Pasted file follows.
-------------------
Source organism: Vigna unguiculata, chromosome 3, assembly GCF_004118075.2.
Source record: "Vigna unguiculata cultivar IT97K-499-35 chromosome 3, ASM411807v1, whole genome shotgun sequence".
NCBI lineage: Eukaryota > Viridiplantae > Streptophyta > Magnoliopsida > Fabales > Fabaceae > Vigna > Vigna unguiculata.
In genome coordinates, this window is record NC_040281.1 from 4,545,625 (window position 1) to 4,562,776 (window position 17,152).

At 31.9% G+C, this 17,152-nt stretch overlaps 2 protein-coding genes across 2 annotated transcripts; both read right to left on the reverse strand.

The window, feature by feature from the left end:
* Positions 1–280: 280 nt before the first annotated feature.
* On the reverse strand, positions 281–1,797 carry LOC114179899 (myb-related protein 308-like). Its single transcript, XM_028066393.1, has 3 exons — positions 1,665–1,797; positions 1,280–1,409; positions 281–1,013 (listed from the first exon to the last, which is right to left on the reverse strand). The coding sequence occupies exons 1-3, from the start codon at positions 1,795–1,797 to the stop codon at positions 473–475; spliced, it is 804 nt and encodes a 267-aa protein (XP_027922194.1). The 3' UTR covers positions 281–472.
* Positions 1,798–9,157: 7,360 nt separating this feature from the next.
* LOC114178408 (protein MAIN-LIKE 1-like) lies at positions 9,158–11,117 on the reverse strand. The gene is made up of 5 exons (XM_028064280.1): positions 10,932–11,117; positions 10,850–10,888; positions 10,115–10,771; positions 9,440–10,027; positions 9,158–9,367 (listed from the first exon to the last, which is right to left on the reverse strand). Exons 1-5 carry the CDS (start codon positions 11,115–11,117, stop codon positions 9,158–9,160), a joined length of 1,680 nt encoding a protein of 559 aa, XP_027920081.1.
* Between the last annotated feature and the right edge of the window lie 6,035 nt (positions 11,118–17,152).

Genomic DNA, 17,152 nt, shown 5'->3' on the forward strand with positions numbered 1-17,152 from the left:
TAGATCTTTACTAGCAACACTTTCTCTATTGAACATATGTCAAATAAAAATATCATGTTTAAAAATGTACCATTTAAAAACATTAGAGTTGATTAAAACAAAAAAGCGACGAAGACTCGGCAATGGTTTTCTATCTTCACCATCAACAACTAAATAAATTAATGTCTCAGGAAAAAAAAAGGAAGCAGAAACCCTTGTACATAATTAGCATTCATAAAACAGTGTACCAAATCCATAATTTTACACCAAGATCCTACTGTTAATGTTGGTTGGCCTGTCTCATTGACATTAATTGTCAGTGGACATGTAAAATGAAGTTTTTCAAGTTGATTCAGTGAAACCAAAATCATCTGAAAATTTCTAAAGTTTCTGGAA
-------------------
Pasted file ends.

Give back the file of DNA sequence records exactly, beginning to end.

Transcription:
Source organism: Vigna unguiculata, chromosome 3, assembly GCF_004118075.2.
Source record: "Vigna unguiculata cultivar IT97K-499-35 chromosome 3, ASM411807v1, whole genome shotgun sequence".
NCBI lineage: Eukaryota > Viridiplantae > Streptophyta > Magnoliopsida > Fabales > Fabaceae > Vigna > Vigna unguiculata.
In genome coordinates, this window is record NC_040281.1 from 4,545,625 (window position 1) to 4,562,776 (window position 17,152).

At 31.9% G+C, this 17,152-nt stretch overlaps 2 protein-coding genes across 2 annotated transcripts; both read right to left on the reverse strand.

The window, feature by feature from the left end:
* Positions 1–280: 280 nt before the first annotated feature.
* On the reverse strand, positions 281–1,797 carry LOC114179899 (myb-related protein 308-like). Its single transcript, XM_028066393.1, has 3 exons — positions 1,665–1,797; positions 1,280–1,409; positions 281–1,013 (listed from the first exon to the last, which is right to left on the reverse strand). The coding sequence occupies exons 1-3, from the start codon at positions 1,795–1,797 to the stop codon at positions 473–475; spliced, it is 804 nt and encodes a 267-aa protein (XP_027922194.1). The 3' UTR covers positions 281–472.
* Positions 1,798–9,157: 7,360 nt separating this feature from the next.
* LOC114178408 (protein MAIN-LIKE 1-like) lies at positions 9,158–11,117 on the reverse strand. The gene is made up of 5 exons (XM_028064280.1): positions 10,932–11,117; positions 10,850–10,888; positions 10,115–10,771; positions 9,440–10,027; positions 9,158–9,367 (listed from the first exon to the last, which is right to left on the reverse strand). Exons 1-5 carry the CDS (start codon positions 11,115–11,117, stop codon positions 9,158–9,160), a joined length of 1,680 nt encoding a protein of 559 aa, XP_027920081.1.
* Between the last annotated feature and the right edge of the window lie 6,035 nt (positions 11,118–17,152).

Genomic DNA, 17,152 nt, shown 5'->3' on the forward strand with positions numbered 1-17,152 from the left:
TAGATCTTTACTAGCAACACTTTCTCTATTGAACATATGTCAAATAAAAATATCATGTTTAAAAATGTACCATTTAAAAACATTAGAGTTGATTAAAACAAAAAAGCGACGAAGACTCGGCAATGGTTTTCTATCTTCACCATCAACAACTAAATAAATTAATGTCTCAGGAAAAAAAAAGGAAGCAGAAACCCTTGTACATAATTAGCATTCATAAAACAGTGTACCAAATCCATAATTTTACACCAAGATCCTACTGTTAATGTTGGTTGGCCTGTCTCATTGACATTAATTGTCAGTGGACATGTAAAATGAAGTTTTTCAAGTTGATTCAGTGAAACCAAAATCATCTGAAAATTTCTAAAGTTTCTGGAA